ESPI Executive Brief No. 2
How senior expertise can be made available to market entrants from countries aspiring to ESA Membership
The two biggest challenges for countries embarking on the path to ESA membership are to make their industry and scientific institutions fit for winning work in tough competition with incumbents from established member states and to make their industry part of the ESA culture.
Business facilitators can help in this, particularly on the cultural side. There is a wealth of space industry expertise with retirees, and many retirees express an interest in continuing to be involved with space on a ‘hobby’ or part time basis. Many retirees would not want to assist companies that would be in direct competition with the company they served in the past, but could be interested in bringing their expertise to bear in companies that try to break in to the ESA space business. They might do a degree of mentoring in this role, they might serve on the board of such market entrants, and they might give access to their network, without necessarily forcing the market entrant into the arms of their old employer.
The market entrants who could benefit from such business facilitator involvement will typically not be start-ups, but established companies with existing manufacturing and high tech core businesses, who would like to become involved in space as well. They might often not need access to new capital, as a traditional ‘business angel’ or venture capitalist would bring, since these market entrants normally already would have well-established capital sourcing systems. Entering the space business would hence often not lead to equity dilution. What market entrants will be looking for is primarily space market experience, expertise and a useful network.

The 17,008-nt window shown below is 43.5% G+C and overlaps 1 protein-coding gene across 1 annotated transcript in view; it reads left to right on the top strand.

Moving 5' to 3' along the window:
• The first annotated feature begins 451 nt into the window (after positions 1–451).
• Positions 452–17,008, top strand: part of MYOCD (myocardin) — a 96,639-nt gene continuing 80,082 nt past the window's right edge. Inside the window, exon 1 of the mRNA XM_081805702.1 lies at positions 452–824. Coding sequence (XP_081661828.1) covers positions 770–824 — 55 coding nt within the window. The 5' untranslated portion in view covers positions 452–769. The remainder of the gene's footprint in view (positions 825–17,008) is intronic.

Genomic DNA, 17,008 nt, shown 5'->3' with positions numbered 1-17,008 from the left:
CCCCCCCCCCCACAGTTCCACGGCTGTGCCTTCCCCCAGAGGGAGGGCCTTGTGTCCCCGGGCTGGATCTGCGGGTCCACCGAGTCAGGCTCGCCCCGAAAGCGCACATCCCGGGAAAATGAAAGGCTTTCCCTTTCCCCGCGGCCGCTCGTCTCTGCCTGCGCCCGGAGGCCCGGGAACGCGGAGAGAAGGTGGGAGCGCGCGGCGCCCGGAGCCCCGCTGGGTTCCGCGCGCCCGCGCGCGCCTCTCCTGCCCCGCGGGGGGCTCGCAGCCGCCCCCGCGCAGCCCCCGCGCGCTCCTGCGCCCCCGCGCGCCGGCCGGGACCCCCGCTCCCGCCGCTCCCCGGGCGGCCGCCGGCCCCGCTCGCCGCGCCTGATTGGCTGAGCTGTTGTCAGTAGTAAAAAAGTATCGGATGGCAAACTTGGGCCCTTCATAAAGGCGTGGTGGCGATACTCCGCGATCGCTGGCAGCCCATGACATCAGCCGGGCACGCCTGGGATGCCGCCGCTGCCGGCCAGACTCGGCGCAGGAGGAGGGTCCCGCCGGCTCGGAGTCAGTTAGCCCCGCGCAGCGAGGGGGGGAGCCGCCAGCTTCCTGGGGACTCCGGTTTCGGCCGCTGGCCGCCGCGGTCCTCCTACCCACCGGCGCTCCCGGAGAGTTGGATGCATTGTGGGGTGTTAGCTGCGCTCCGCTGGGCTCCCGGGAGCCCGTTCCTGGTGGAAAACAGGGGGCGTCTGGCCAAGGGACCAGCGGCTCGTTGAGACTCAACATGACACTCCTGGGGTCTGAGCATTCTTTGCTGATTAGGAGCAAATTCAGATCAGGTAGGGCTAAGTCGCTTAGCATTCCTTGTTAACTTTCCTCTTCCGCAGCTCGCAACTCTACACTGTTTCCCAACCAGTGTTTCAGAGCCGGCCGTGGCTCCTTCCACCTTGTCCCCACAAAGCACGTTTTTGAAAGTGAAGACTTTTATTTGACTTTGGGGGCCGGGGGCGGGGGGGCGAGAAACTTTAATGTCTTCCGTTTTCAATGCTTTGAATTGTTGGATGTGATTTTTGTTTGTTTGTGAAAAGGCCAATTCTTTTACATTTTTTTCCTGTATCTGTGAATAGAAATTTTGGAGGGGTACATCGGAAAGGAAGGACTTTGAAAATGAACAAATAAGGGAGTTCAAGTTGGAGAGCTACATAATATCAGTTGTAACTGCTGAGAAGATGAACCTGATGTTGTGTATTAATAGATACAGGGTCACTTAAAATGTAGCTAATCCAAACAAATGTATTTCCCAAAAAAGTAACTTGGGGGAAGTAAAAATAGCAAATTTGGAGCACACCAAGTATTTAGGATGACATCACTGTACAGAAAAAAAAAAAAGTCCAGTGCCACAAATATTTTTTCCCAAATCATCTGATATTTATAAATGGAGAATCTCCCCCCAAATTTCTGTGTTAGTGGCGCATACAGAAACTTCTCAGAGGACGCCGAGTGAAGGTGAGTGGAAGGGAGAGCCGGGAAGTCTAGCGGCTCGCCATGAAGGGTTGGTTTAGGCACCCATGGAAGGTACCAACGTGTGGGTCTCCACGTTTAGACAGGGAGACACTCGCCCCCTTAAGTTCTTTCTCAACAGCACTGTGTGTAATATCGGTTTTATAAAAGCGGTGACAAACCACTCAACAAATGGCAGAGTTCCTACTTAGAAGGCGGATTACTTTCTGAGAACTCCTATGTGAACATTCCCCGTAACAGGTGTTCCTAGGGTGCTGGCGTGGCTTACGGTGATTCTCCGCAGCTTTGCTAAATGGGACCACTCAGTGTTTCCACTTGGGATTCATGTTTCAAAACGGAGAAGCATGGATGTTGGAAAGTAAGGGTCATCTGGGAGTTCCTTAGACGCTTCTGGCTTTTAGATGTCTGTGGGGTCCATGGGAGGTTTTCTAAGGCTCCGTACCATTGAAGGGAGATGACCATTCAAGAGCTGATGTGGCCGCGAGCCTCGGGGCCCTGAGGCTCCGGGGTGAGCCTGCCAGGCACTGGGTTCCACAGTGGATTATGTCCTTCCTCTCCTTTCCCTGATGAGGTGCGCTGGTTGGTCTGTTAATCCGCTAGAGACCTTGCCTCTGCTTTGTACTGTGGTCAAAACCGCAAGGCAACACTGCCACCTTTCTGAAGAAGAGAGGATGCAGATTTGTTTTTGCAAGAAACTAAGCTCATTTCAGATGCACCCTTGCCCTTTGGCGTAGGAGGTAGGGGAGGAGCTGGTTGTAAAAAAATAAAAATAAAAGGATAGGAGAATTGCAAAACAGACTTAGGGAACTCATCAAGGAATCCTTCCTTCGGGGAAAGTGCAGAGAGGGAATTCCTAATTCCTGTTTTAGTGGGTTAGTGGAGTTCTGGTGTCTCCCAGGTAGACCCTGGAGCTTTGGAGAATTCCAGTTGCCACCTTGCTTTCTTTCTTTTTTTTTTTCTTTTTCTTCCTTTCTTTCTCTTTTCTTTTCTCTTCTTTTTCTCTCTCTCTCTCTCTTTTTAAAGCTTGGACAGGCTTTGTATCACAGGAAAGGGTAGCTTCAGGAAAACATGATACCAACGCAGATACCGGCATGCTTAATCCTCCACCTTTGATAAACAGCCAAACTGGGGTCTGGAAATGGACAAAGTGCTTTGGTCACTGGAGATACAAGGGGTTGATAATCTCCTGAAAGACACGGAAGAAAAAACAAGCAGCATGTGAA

The collectivity of EU Member States not yet members of ESA might want to consider to create together an association or umbrella organisation which will act as a clearing house for retired senior executives ready to become involved and the market entrants having their sights set on ESA business, alternatively business associations in the countries might get together to create a suitable match-making function.
ESA is doing a lot to assist start-ups wanting to commercialise space technology in non-space contexts. What is mooted here is, in a sense, the inverse. Aspiring ESA Member States could, under their own steam, consider using the facilitator tool to bring space business expertise to non-space companies wanting to expand into the space business when their home-countries become members of ESA.
By the way, one specific tool ESA is using to assist technology transfer is that of incubators. What countries on the road to ESA membership could also do to help industrial involvement in space could be to do something similar and institute incubator programmes in their countries to ready start-ups for involvement in the space business. This requires investment by the countries but when ESA membership is close this might be one of the most potent tools for achieving happiness in the ESA family!